Someone shot Skitter the cat. Its owners want to know why.

Skitter the cat recovers from a bullet wound at a veterinary clinic in Wasilla, Alaska.
Skitter the cat recovers from a bullet wound at a veterinary clinic in Wasilla, Alaska.(Diana | Diana Miller)
Published: Jun. 9, 2021 at 5:17 PM AKDT|Updated: Jun. 9, 2021 at 10:20 PM AKDT
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ANCHORAGE, Alaska (KTUU) - Diana Miller of Wasilla has waited cautiously for news that one of her family pets, a cat named Skitter, will be okay after emergency surgery to repair a bullet wound.

On Sunday evening, Skitter hadn’t come in from outdoors as usual. When he finally did show up he was unable to walk well and was covered in blood, Miller told Alaska’s News Source in an interview Wednesday.

“If it was accidental and people are just accidentally shooting out there while they’re target practicing, that’s a huge concern,” Miller said.

Miller lives on about five acres in a Wasilla neighborhood, with a bike path nearby. On weekends she’s often outside with her cats, and it isn’t unusual for her grandchildren to also be in the yard when they visit, she said.

“It just sent chills down my spine when I thought that one of them could have been out there playing with those kitties at that point in time. It still scares the hell out of me,” Miller said. “I feel like I live in an area where I’m going to have to start carrying a weapon on me just to go out and enjoy my yard. It’s kind of a scary situation.”

Sunday, as a thunderstorm rolled through the Valley, Miller was able to bring in her other pets for the night, but Skitter was missing. She doesn’t recall hearing a gunshot, but the wound was obvious to her husband after the couple brought the cat indoors, Miller said.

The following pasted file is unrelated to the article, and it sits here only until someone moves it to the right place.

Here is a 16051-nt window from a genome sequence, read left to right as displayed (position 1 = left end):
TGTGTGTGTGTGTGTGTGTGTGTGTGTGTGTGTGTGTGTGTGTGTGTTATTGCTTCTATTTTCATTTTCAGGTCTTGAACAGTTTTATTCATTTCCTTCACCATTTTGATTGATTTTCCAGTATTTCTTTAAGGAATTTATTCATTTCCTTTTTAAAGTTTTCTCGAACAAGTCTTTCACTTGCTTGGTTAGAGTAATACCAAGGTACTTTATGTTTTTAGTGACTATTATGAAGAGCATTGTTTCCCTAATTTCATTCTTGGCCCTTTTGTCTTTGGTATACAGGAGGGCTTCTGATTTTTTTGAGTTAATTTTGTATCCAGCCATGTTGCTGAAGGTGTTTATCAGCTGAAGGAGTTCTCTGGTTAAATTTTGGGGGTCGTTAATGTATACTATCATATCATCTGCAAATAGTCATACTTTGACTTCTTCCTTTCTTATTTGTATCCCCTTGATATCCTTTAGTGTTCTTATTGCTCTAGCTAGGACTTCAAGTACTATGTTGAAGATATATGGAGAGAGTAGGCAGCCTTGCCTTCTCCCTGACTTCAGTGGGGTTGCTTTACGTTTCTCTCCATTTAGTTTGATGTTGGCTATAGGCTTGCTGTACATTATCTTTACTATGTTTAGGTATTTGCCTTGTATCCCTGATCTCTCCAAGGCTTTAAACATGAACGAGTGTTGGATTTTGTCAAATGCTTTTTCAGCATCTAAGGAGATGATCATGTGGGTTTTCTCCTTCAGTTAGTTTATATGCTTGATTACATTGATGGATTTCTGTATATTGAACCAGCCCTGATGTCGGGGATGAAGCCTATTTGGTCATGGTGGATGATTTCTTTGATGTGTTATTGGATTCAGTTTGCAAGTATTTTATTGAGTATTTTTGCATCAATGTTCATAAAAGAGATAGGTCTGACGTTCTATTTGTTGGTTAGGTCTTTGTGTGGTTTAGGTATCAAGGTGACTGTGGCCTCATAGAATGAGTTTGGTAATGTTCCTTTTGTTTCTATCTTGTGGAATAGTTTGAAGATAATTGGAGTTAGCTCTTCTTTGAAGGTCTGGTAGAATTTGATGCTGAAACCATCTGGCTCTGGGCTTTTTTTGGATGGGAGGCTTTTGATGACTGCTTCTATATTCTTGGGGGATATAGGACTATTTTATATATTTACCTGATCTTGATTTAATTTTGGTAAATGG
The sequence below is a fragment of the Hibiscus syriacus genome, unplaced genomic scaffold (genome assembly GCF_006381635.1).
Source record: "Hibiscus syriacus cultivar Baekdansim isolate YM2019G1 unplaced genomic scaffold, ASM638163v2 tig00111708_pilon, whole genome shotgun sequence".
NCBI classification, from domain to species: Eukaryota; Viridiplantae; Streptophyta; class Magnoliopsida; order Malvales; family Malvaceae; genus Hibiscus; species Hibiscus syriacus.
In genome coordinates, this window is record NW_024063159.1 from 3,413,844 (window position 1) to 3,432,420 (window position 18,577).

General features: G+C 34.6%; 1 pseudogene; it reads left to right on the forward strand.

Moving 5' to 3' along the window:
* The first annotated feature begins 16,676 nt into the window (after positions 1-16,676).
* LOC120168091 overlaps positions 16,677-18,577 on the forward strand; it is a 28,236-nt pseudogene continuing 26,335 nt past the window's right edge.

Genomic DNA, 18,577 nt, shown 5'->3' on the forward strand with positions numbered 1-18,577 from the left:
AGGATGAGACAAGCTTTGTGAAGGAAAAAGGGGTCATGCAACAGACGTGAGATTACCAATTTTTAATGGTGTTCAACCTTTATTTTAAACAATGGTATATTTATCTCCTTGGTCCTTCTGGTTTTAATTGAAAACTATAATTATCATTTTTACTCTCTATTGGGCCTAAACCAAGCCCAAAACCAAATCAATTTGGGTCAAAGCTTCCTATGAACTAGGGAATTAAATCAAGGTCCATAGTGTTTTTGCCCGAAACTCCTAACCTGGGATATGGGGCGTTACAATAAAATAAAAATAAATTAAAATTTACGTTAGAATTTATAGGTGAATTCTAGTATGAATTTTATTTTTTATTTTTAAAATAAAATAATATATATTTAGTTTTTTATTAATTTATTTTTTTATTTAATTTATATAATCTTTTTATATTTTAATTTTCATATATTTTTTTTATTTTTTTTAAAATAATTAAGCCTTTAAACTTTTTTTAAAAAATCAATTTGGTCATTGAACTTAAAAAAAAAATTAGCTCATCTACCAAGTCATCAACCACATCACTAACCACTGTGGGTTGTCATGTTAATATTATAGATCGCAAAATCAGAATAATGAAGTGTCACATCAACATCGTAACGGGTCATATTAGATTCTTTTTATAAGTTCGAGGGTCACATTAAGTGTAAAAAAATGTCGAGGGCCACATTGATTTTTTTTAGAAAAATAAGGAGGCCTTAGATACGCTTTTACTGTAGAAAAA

As of Wednesday, Skitter had come out of surgery at the Tier 1 Veterinary Medical Center in Wasilla to repair his leg, but still wasn’t eating well and was in need of a blood transfusion, Miller said. She added that Skitter’s emergency care bill is climbing by the thousands and that he has a two-month recovery ahead of him.

The veterinary clinic did not immediately return a call to Alaska’s News Source about Skitter, his condition or their findings, but Miller said the veterinarian who performed the surgery removed shrapnel and ruled out a BB gun as the weapon.

Miller said she called the Wasilla Police Department, which referred her to Matanuska-Susitna Borough Animal Shelter. She plans to work with the department in hopes they’ll open an investigation. She’d like to know whether it was an accidental shooting, or if someone is targeting pets.

Matt Hardwig, chief animal care and control officer for the Mat-Su Borough, told Alaska’s News Source it’s rare for a pet to be struck with a projectile while on their own property.

He did not have enough information about Miller’s situation to comment on it specifically.

Speaking broadly, he said pet owners are often in violation of borough code that requires all domestic animals to be under restraint at all times.

Regardless, he also said it’s not permissible to shoot a domestic animal like a cat or a dog merely because it’s trespassing.

“It’s not legal nor is it acceptable to shoot an animal just because it’s on your property,” Hardwig said, adding that people who harm animals, depending on the situation, can face animal cruelty charges.

Miller believes Skitter was likely injured on the family’s acreage, since the cat was able to make his way back home, where he’s very much loved by Miller and her husband, whose children are now grown.

“We just love every one of them,” Miller said of Skitter and her other cats. “My husband and I are elderly. He’s retired. I work part time, and they’re our kids. They’re our family.”

Correction: This article has been updated to correct a direct quote from Diana Miller.

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